Rachael Arnold, Drew Forrest and Alexander Cano
We’re entering an age where the divide between our digital and “real” lives have become blurred. If we use Facebook to be notified about group meetings, or use Waze to get to work in the morning… is there a separation anymore? And where does business fit in?
On the subject of scalability from our last class, some corporation are learning the hard way about the dangers of entering conversation where you’re not wanted. For a brief time during the Ray Rice spousal abuse media frenzy, there existed a hashtag named #WhyIStayed in which survivors of abusive relationships could share their stories with readers in order to capture a better understanding of this very serious, very real issue. The problem arose when some companies desired to be more spontaneous than helpful when they joined in on the conversation. The worst example, by far, is when the frozen pizza brand Digiorno tweeted “They had pizza. #WhyIStayed” As future experts in the realm of digital branding, it is imperative that we can recognize when and when not to extend our reach to a place where it very well not be welcome at all. – Alex Cano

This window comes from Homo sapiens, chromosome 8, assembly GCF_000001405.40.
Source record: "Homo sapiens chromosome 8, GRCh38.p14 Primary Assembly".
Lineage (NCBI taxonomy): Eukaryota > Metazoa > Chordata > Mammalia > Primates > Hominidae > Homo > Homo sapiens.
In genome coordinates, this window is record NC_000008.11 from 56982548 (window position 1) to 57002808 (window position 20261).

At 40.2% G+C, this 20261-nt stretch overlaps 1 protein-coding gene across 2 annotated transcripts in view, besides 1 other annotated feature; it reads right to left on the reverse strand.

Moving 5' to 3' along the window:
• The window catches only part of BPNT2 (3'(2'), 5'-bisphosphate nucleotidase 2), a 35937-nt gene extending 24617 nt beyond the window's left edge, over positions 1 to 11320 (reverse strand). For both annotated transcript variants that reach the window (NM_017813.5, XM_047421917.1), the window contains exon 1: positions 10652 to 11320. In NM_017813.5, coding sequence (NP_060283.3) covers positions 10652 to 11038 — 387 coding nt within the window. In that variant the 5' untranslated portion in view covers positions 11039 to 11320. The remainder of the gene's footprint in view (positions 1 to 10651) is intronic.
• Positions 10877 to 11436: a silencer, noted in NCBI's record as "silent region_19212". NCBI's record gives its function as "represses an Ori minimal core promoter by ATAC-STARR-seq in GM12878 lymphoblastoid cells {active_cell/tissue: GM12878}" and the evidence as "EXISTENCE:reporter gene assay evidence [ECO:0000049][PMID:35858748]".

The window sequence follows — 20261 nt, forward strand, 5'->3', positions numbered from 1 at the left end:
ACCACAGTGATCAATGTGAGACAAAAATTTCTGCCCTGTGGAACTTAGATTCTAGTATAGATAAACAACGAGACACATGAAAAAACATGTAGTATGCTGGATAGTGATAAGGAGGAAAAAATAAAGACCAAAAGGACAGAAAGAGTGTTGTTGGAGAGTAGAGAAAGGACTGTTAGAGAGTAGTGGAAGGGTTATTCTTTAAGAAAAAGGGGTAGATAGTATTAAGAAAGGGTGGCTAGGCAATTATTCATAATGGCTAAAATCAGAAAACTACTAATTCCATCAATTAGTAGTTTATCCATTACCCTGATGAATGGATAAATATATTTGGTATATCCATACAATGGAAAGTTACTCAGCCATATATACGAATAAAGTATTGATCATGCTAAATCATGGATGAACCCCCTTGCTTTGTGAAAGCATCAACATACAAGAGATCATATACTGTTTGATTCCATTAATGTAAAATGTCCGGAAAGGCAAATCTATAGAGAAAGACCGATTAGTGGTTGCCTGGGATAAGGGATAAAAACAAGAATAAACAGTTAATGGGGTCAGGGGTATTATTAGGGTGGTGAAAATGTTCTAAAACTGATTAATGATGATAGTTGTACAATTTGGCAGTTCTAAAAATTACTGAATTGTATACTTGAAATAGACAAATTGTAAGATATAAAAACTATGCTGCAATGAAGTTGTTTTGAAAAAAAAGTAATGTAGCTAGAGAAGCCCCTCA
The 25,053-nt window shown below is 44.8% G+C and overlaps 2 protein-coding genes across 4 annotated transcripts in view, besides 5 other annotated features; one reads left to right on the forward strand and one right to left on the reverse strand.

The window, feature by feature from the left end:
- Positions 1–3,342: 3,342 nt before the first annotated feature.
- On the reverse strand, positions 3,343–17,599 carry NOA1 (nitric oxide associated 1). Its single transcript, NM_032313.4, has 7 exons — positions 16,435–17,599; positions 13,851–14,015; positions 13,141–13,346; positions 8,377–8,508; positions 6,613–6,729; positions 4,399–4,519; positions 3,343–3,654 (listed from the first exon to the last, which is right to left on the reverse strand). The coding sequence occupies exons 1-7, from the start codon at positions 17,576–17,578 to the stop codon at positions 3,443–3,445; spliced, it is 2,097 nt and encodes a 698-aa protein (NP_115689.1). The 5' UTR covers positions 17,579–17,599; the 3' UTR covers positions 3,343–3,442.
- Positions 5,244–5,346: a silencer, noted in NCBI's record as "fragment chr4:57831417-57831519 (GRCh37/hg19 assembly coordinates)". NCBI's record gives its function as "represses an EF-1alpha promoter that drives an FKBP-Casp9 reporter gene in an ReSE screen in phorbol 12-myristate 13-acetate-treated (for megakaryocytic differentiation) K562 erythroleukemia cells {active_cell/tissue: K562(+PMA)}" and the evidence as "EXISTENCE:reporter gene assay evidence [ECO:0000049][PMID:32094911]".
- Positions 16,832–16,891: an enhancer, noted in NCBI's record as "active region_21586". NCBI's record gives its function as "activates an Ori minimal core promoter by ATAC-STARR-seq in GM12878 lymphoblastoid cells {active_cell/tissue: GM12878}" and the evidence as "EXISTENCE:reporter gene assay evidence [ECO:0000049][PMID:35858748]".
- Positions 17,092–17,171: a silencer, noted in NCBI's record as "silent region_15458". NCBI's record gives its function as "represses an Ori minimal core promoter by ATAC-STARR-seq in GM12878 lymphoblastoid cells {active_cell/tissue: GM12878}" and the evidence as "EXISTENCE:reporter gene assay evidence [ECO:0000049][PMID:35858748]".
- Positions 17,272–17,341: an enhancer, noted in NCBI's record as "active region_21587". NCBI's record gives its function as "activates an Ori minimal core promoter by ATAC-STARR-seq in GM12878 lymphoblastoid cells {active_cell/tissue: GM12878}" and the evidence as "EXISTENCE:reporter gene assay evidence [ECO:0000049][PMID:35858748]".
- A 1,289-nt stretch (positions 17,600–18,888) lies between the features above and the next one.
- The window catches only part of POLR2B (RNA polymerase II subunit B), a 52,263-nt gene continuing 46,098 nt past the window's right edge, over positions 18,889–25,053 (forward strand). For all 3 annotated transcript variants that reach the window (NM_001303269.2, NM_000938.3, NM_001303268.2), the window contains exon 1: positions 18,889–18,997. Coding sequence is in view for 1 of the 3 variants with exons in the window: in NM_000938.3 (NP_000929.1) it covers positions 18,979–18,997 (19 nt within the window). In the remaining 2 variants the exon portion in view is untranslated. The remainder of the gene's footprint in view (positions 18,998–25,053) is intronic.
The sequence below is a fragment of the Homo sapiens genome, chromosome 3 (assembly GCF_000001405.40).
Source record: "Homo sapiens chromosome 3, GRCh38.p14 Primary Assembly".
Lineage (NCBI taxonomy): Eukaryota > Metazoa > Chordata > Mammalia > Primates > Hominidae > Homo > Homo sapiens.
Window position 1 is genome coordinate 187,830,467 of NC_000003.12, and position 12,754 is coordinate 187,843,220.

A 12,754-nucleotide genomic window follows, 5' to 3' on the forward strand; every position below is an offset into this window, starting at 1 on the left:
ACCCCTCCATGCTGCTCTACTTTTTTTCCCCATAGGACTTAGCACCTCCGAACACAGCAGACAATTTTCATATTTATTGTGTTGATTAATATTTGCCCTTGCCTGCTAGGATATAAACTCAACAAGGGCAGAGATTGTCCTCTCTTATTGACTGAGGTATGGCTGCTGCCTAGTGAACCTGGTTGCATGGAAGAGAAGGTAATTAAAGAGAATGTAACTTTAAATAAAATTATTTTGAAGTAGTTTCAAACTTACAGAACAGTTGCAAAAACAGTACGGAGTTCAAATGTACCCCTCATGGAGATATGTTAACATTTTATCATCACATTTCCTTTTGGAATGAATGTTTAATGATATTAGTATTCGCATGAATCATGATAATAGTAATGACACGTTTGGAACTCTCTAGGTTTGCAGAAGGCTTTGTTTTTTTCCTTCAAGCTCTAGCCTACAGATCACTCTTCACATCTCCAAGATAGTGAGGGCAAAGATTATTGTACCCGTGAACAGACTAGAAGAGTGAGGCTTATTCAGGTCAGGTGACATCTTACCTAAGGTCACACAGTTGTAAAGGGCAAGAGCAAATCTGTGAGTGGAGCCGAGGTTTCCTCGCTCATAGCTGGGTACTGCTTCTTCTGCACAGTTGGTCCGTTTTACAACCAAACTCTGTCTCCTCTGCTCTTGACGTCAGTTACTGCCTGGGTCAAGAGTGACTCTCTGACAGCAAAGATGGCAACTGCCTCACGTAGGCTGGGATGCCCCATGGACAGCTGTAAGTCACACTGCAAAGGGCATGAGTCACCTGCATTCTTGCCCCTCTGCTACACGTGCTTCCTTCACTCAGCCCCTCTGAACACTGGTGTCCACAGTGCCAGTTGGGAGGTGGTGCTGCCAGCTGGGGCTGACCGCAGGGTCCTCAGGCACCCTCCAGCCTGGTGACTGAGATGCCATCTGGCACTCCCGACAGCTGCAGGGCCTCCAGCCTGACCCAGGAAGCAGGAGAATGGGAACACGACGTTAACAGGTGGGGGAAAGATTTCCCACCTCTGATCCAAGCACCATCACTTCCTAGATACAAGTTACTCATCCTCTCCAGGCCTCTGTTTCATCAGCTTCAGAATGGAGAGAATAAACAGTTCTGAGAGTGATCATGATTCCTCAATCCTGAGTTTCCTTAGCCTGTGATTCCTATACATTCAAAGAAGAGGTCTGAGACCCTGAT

Something that stuck with me was the first section of the Properties of Networked Publics: Persistence. It is crucial to remember that what you say sticks around. This is a piece of advice you heard often from top digital PR companies like Elite Lawyer Management (www.elitelawyermanagement.com/) who understands that every message they put out for a client could affect their PR forever. In today’s time with rapidly moving media it is easy to remember what you decided to tweet in a quick minute. This can and may hurt you. Everyone has a digital footprint. Whether it is your personal social media or a company’s media accounts it is so important to proofread not just for grammar, but all the different ways your material may be interpreted. -Drew Forrest
Here’s a list of our tweets before, during and after our class discussion. -Rachael Arnold